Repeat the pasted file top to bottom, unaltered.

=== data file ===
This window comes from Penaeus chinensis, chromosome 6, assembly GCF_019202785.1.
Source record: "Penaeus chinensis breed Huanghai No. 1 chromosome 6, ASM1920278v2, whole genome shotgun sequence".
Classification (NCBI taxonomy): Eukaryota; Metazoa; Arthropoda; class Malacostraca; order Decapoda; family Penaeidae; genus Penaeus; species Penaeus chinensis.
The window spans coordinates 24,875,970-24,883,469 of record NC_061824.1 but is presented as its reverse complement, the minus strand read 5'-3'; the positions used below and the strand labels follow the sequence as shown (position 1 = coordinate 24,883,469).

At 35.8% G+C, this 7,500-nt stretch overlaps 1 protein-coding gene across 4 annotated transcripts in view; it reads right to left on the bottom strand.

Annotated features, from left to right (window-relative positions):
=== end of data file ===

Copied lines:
This window comes from Penaeus chinensis, chromosome 6, assembly GCF_019202785.1.
Source record: "Penaeus chinensis breed Huanghai No. 1 chromosome 6, ASM1920278v2, whole genome shotgun sequence".
Classification (NCBI taxonomy): Eukaryota; Metazoa; Arthropoda; class Malacostraca; order Decapoda; family Penaeidae; genus Penaeus; species Penaeus chinensis.
The window spans coordinates 24,875,970-24,883,469 of record NC_061824.1 but is presented as its reverse complement, the minus strand read 5'-3'; the positions used below and the strand labels follow the sequence as shown (position 1 = coordinate 24,883,469).

At 35.8% G+C, this 7,500-nt stretch overlaps 1 protein-coding gene across 4 annotated transcripts in view; it reads right to left on the bottom strand.

Annotated features, from left to right (window-relative positions):